The issue of high school coaches coaching their own players outside of the traditional sports season has been an ongoing informal topic of discussion for years. To many, it makes no sense. To others, it’s long overdue.

It became a formal issue for the Delaware Interscholastic Athletic Association (DIAA) at its most recent monthly meeting.

According to executive director Tommie Neubauer, the DIAA Board of Directors did not vote to send proposed changes to the DIAA regulations that deal with coaching out of season forward to the State Board of Education for final approval. Instead, the board asked its Rules and Regulations Committee to gather input from DIAA Committees, the Delaware Association of Athletic Directors, various high school coaches associations and other groups that could be affected by any changes. The DIAA has requested the committee then work on creating a new set of proposed changes for the board to consider, Neubauer added.

Student-athletes already seek playing opportunities outside the traditional high school seasons. Gone are the days when they played only one sport, and a different one, in each of the three seasons.

While there are still a handful of student-athletes who play three different sports over three different seasons, they also often play at least one of the three during one, if not more, of the traditional high school seasons. And nowadays, no “serious” player would dare take the summer off.

In the fall, there are varsity field hockey players competing in lacrosse tournaments on the weekends. There are soccer players competing for their school in the spring while also playing for travel basketball teams. And these multi-sport schedules are not just happening at the high school level. Many local youth softball and baseball leagues have stopped scheduling weekend games knowing the majority of the players have travel commitments that are their first priority. Local youth lacrosse and flag football leagues schedule all games on Sundays in the spring in order to avoid Saturday baseball and softball games.

Is it out of control? Maybe. But it doesn’t really matter. It is what it is, and the reality is there are only three people who can control how many sports a person plays and when: the parents and the player.

The DIAA can make and enforce all the rules it wants, but that’s not going to keep a student-athlete from playing on another team while competing for their high school. I used to be a big proponent of a high school coach telling players they can only play for their school team – and some coaches probably do – but the reality is, that approach would probably turn into the best players in the building no longer playing for their school team. It’s no secret that the best way to be seen by college coaches isn’t to play in a high school game or even the state tournament, it’s to be on a team that’s playing at major travel tournaments.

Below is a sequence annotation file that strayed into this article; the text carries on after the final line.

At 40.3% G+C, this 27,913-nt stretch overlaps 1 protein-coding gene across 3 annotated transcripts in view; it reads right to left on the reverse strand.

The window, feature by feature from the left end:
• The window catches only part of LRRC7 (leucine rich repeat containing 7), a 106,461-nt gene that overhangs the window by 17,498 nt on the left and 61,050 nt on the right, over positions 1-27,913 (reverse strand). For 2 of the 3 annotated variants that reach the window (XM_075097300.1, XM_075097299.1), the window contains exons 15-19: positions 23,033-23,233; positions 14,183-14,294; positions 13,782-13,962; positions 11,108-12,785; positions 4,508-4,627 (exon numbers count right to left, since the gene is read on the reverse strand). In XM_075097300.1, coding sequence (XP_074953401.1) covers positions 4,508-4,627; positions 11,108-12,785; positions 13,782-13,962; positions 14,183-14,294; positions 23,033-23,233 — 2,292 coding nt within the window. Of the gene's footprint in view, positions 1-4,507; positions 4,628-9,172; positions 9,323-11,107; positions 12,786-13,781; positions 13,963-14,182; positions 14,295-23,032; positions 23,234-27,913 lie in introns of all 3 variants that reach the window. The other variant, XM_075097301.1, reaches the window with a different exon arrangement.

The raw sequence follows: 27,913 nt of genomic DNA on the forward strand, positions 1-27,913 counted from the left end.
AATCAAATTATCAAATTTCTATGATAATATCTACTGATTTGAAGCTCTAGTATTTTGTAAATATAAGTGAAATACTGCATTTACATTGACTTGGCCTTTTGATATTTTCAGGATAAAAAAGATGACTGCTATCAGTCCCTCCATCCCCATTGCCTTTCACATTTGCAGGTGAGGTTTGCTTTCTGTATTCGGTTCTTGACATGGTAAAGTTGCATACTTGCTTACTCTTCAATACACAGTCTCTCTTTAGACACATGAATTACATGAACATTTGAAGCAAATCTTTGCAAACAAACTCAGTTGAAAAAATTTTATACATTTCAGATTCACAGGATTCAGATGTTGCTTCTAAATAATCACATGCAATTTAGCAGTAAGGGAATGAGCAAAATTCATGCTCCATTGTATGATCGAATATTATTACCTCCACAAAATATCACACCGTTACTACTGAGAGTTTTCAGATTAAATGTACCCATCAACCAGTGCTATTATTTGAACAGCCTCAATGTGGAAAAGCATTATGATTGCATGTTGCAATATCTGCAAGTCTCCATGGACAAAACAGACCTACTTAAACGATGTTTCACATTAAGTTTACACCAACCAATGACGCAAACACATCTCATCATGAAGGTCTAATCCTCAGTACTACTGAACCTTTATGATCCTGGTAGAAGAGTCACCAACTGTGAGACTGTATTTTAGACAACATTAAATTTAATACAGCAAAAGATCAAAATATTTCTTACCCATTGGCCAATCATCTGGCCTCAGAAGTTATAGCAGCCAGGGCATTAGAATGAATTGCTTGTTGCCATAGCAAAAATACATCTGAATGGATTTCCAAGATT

When my sons get to high school in a few years, the pressure to play travel sports no matter the season will still exist no matter what the DIAA decides about its coaches coaching out of season. Fortunately, the pressure to play one sport year-round seems to be dissipating, but in its place is the expectation that kids need to play multiple sports during the same season and not miss opportunities to compete at regional and national tournaments.

I’ve accepted the fact that my “old school” thinking isn’t going to change things. Only my wife and I can do that, and only for our own boys.

As long as the DIAA can figure out a way to keep coaching out of season from spiraling out of control – like coaches making players and parents feel they have to play on their travel team in order to have a chance to make the high school team – I am all for it.

After all, if we’ve already decided to put our son’s “sports wellbeing” in the hands of a high school coach for one season, why wouldn’t we for another?

In today’s “new school” sports world, allowing high school coaches who are willing to coach a team in the offseason makes perfect sense.

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